Electroencephalographic and psychomotor effects of chlorpromazine and risperidone relative to placebo in normal healthy volunteers
Article first published online: 24 DEC 2001
British Journal of Clinical Pharmacology
Volume 48, Issue 3, pages 323–330, September 1999
How to Cite
Hughes, Lynch, Rhodes, Ervine and Yates (1999), Electroencephalographic and psychomotor effects of chlorpromazine and risperidone relative to placebo in normal healthy volunteers. British Journal of Clinical Pharmacology, 48: 323–330. doi: 10.1046/j.1365-2125.1999.00021.x
- Issue published online: 24 DEC 2001
- Article first published online: 24 DEC 2001
- psychomotor function;
Aims To investigate the effects of single oral doses of chlorpromazine (50 mg) and risperidone (2 mg) relative to placebo on topographical electroencephalometry (CATEEMTM ) and psychomotor tests in 12 healthy male volunteers.
Methods A double-blind, placebo-controlled, three-way crossover design using a double dummy blinding technique was utilized. Chlorpromazine was selected as representative of the ‘typical’ neuroleptics, being also highly sedative. Risperidone has been suggested as representative of the newer ‘atypical’ neuroleptics and is claimed to be only minimally sedative. Volunteers were dosed on 3 separate days with a minimum of 7 days interval between trial days. On each trial day volunteers were dosed twice. Dose 1 consisting of either chlorpromazine 50 mg or placebo to chlorpromazine, and dose 2 either risperidone 2 mg or placebo to risperidone. The volunteers were randomized so that each received either chlorpromazine or risperidone (or neither), but not both on an individual trial day. A 17 electrode quantitative topographical electroencephalograph (EEG) recording was taken for each volunteer before and after each dosing period. Seven psychomotor function tests were used to determine the effects of each treatment on psychomotor performance.
Results The data confirm the cited reports of sedation following single oral doses of chlorpromazine 50 mg. However, 7 of the 12 volunteers dosed with risperidone 2 mg also reported drowsiness/lethargy which was of greater severity and duration than 5 of the 12 volunteers who reported somnolence following dosing with chlorpromazine 50 mg. Objective assessment of psychomotor impairment using a short battery of psychomotor function tests mirrored the subjective reports of somnolence in that the impairment in volunteers dosed with risperidone 2 mg was greater in extent and magnitude than in volunteers dosed with chlorpromazine 50 mg. With respect to the cortical quantitative electroencephalogram, both chlorpromazine (50 mg) and risperidone (2 mg) increased power (4.75–6.75 Hz) in keeping with cited effects of other neuroleptics on the quantitative EEG. In addition, there was a statistically significant increase (P<0.05) in α1 (7.0–9.5 Hz) and β1 (12.75–18.5 Hz) wavebands in volunteers dosed with risperidone 2 mg. Furthermore, based on estimates of variability, we propose that a 3 min eyes open and 3 min eyes closed quantitative EEG recording is sufficient to maintain adequate power for this technique, whilst allowing its application to early volunteer trials of novel neuroleptic agents.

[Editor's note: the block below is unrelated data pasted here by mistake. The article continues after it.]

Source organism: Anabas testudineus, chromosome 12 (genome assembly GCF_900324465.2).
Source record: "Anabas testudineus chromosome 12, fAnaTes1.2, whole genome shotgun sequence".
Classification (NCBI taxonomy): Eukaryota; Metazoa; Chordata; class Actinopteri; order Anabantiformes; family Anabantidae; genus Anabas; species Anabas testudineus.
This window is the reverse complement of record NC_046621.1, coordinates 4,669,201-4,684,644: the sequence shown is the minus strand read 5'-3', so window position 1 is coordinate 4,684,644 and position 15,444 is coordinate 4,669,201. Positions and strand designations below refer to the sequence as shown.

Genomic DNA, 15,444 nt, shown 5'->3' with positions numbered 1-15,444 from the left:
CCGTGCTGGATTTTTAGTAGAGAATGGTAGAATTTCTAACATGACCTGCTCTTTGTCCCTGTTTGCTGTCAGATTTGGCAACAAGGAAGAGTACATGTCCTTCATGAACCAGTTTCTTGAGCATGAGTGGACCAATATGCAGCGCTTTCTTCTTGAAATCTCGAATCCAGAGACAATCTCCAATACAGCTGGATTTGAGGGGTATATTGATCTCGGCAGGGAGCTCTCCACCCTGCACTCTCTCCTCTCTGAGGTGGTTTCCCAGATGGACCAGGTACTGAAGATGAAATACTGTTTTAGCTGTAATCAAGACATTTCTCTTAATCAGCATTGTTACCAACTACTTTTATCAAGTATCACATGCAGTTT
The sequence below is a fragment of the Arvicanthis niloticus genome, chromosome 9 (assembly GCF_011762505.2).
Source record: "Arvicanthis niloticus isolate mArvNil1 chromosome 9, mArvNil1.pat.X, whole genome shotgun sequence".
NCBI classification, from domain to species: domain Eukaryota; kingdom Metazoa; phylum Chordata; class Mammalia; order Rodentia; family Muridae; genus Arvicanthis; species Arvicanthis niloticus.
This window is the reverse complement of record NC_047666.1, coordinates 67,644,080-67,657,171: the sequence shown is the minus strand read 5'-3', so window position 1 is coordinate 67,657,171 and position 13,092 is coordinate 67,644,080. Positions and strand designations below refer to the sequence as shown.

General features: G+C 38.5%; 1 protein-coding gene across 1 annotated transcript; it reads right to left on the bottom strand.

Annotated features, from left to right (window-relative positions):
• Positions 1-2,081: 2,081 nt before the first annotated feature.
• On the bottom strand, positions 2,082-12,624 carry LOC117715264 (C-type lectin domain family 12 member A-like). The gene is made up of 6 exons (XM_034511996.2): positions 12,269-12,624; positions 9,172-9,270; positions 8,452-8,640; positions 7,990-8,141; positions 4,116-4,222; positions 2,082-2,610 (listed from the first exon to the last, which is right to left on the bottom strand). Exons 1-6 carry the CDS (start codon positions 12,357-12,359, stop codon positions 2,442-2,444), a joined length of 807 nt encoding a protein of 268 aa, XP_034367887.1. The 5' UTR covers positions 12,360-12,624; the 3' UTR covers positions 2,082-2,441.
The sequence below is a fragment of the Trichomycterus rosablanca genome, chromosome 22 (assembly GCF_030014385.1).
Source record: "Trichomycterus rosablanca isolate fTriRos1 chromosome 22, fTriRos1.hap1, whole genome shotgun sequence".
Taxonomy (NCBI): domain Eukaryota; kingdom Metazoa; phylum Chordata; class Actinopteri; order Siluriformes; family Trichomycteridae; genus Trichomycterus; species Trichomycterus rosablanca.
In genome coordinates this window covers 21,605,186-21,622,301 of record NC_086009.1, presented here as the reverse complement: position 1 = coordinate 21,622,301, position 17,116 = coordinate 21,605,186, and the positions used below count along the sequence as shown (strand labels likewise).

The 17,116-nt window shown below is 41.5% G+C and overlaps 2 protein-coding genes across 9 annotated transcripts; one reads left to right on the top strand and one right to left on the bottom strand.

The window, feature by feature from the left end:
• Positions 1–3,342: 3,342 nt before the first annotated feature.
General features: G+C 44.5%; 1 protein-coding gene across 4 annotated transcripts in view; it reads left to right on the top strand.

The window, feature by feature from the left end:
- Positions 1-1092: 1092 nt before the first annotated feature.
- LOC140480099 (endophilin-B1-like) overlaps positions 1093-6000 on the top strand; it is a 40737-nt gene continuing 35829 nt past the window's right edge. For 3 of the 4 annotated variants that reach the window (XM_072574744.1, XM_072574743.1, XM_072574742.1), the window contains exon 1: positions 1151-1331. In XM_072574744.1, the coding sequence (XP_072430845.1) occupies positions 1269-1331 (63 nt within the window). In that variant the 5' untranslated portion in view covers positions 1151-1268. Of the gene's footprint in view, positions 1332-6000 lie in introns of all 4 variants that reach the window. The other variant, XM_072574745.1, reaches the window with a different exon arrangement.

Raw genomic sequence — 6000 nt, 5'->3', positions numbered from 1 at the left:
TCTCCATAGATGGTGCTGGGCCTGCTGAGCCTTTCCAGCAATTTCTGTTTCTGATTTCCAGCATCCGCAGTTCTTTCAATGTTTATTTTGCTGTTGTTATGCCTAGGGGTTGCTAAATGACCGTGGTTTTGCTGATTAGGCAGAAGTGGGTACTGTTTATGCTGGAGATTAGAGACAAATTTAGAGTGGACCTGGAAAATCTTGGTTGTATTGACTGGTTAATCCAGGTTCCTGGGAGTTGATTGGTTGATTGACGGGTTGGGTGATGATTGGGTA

Conclusions This study demonstrates that quantitative EEG can be utilized in the profiling of neuroleptic agents, and could be readily applied to the early profiling of novel neuroleptics in limited numbers of volunteers, early in drug development. The chosen battery of psychomotor tests has clearly demonstrable sensitivity to the quantification of the subjective reports of somnolence secondary to both chlorpromazine and risperidone.